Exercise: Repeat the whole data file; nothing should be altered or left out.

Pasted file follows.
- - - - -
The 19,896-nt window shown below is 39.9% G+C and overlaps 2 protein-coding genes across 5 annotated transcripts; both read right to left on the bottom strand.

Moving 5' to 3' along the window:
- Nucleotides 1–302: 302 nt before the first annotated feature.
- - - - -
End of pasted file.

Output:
The 19,896-nt window shown below is 39.9% G+C and overlaps 2 protein-coding genes across 5 annotated transcripts; both read right to left on the bottom strand.

Moving 5' to 3' along the window:
- Nucleotides 1–302: 302 nt before the first annotated feature.